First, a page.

The significance of these five texts cannot be overstated.  What I find most interesting is the fact that these five texts have all been bound together in one manuscript.  My thought is that these texts have been bound together due to the nature of what they discuss.  Giovanni de Bonandrea’s text, the “Brevis Introducto ad Dictamen” changes the ways that salutations could be written by creating a category of salutation for those people of “quality” who are being written to, officially titled “On the salutation of persons distinguished by habit”.  This includes notaries, which is interesting as Bonandrea himself was a notary.  The text also comments on the difference and importance between an “open exordium” and “closed exordium” in the captatio, where he discusses the importance of being positive when you will relay bad news later in the letter.  In 1292, Bonandrea was appointed to the chair of rhetoric at the university in Bologna.  He initially lectured on the Rhetorica ad Herrenium, and beginning in 1304 also offered instruction in the ars dictaminis and ars oratoria to the notaries.  After Bonandrea wrote the ad Dictamen, it was used by the professors of rhetoric that followed him, showing the great importance of the text.  The second text in the manuscript, Cicero’s “Little Book of Friendship”, discusses what qualities make a good friend versus those that make a bad friend, the importance of virtue in friendship and how to grieve in the case of lost friends.  The form is that of a “dialogue” between friends, that Cicero has transcribed and commented on.  The name of the third text in the manuscript, when translated from Latin, is “The Story of the Fame of Tancred, Prince of Salerno and Gismonda his Daughter, brought over from common Latin by D. Leonard Arezzo.” This is a story from Giovanni Boccaccio’s The Decameron, in which Tancredi the Prince of Salerno slays his daughter’s lover and sends her his heart in a golden cup.  Gismonda then commits suicide by drinking poison from the cup. Ovid’s “Epistle From Sapho to Phaon” is a love letter written from Sapho to Phaon; what is most interesting about this text is that Sapho was a lesbian poet, who is proclaiming her love for Phaon who is a man. The final text is the “Oratio in Laudem Matrimonii”, or the “Oration in Praise of Marriage.”  Knowing the context of these texts, it seems important to note that all of them address many different types of relationships and how to act when you are in them.  While we know that Bonandrea made special attempts to connect Ciceronian rhetoric and the ars dictamen, it is interesting that all of these texts have been bound into one manuscript.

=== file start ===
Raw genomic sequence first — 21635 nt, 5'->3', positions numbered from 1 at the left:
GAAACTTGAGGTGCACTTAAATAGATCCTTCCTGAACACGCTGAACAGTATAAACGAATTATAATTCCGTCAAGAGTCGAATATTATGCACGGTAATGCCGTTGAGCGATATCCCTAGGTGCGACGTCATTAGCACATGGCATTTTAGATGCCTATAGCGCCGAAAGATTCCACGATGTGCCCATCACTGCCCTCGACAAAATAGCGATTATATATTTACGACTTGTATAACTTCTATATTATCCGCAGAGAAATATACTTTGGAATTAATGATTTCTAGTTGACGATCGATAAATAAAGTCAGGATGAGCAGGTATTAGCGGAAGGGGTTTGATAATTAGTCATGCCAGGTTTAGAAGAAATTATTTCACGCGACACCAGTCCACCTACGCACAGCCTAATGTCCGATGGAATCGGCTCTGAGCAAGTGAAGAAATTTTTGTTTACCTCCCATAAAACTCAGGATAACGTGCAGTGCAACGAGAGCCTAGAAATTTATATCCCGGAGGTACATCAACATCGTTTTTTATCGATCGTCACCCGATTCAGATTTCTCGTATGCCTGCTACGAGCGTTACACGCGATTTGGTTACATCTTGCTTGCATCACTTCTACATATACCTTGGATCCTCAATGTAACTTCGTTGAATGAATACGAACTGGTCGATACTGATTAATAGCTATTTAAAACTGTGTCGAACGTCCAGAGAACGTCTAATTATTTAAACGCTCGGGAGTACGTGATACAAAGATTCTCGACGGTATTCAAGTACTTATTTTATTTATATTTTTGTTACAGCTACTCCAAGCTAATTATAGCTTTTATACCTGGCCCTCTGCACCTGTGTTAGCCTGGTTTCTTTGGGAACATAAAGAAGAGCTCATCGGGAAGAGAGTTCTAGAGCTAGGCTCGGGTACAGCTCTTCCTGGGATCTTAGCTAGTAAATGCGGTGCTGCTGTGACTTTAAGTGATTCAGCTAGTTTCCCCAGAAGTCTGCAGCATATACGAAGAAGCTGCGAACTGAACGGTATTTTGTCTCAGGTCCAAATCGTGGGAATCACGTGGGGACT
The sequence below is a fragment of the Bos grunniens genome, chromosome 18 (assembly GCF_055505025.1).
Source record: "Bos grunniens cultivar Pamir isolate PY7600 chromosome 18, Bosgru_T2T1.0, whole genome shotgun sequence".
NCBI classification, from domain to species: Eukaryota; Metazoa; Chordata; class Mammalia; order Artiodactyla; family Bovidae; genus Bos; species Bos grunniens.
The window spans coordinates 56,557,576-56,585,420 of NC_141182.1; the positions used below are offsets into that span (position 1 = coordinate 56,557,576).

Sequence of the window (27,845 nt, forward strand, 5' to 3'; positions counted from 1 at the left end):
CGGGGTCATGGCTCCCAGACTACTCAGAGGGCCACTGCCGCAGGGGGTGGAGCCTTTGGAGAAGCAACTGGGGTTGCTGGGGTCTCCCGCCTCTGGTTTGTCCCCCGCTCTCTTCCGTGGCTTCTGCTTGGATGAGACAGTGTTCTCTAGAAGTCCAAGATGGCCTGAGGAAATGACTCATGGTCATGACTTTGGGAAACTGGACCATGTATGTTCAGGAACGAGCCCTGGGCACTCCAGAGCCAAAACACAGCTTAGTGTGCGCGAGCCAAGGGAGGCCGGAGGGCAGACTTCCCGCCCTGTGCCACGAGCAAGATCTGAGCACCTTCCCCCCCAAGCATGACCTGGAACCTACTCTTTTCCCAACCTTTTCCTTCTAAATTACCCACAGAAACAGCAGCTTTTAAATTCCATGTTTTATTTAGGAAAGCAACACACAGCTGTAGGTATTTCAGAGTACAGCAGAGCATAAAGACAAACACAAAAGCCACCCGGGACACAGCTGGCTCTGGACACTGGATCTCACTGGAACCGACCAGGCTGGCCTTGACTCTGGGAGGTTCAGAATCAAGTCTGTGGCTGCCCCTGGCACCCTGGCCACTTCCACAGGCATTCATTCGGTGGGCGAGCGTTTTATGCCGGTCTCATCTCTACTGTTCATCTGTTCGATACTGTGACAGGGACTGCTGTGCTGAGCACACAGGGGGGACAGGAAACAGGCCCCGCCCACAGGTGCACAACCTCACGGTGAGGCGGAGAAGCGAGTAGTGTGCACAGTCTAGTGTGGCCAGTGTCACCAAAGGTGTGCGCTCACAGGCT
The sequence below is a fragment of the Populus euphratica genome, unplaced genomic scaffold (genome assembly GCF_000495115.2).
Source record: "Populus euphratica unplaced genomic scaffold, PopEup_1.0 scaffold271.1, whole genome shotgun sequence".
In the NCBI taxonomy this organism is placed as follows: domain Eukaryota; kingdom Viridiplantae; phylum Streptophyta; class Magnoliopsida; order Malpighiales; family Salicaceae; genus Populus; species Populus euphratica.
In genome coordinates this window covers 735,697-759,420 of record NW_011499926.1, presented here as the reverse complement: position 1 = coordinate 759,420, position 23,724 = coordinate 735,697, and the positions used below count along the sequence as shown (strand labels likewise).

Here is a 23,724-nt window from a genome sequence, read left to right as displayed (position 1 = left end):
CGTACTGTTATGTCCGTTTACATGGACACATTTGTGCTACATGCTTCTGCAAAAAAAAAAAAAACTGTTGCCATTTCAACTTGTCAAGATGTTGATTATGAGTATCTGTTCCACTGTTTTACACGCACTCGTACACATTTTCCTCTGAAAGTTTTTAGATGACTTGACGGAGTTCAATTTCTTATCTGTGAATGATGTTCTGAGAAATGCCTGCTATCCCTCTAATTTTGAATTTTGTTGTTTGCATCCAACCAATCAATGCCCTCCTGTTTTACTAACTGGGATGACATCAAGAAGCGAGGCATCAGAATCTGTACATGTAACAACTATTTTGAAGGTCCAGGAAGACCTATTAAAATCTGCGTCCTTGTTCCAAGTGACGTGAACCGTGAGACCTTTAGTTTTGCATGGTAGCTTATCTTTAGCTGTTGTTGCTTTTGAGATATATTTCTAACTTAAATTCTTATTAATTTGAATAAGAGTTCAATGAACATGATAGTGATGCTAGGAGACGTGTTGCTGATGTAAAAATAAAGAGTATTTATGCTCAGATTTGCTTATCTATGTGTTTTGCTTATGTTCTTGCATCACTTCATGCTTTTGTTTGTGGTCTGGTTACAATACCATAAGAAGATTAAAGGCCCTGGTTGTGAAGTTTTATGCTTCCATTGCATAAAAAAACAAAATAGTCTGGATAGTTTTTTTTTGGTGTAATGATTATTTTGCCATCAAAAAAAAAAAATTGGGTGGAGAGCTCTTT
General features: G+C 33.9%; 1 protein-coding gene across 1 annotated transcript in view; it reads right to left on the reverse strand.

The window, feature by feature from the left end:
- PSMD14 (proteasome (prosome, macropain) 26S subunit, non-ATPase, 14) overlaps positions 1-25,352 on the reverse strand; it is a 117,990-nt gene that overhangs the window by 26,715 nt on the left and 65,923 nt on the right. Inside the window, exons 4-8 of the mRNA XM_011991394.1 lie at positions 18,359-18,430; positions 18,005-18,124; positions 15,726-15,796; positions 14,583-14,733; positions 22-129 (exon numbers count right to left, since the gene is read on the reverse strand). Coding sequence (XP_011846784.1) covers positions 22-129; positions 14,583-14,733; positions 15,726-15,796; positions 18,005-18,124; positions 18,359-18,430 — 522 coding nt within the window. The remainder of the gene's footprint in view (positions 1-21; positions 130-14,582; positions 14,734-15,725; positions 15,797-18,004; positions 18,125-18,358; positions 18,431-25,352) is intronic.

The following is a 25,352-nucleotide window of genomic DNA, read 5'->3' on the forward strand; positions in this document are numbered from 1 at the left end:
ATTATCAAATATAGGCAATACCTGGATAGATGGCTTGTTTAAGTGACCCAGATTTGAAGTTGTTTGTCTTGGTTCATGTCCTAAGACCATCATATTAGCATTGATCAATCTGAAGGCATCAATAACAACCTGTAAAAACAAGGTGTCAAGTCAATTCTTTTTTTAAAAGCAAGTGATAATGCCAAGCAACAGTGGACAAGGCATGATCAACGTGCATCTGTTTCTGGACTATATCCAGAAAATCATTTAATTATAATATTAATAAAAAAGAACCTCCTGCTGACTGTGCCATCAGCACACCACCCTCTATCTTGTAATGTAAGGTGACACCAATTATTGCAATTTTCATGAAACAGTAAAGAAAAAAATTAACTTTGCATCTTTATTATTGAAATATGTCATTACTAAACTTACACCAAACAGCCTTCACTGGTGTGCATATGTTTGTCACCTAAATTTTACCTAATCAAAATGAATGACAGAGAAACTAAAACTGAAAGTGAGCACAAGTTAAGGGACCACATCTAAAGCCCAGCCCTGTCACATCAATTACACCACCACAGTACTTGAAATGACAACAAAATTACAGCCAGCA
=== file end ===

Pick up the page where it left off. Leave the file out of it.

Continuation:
The index that shows which texts can be found in the manuscript. Note that Bonandrea’s text was written in the 14th century, while the rest of the texts were written in the 15th.


The opening leaf of the manuscript.


The first leaf of the Bonandrea text. The drawing depicting a man riding a large bird can be seen at the top of the page.

Leach, Eleanor Winsor. “Absence and Desire in Cicero’s “De Amicitia”” The Classical World 87.2 (1993): 3-20. JSTOR. Web.

Levenstein, Jessica. “Out of Bounds: Passion and the Plague in Boccaccio’s Decameron.” Italica 73.3 (1996): 313-35. JSTOR. Web.

Baca, Albert R. “Ovid’s Epistle from Sappho to Phaon (Heroides 15).” Transactions and Proceedings of the American Philological Association 102 (1971): 29-38. JSTOR. Web

Camargo, Martin. Ars dictaminis/ ars dictandi. “Between Grammar and Rhetoric: Composition teaching at Oxford and Bologna in the Middle Ages”. Typologie des Sources du Moyen Age Occidental. Turnhout: Brepols 1991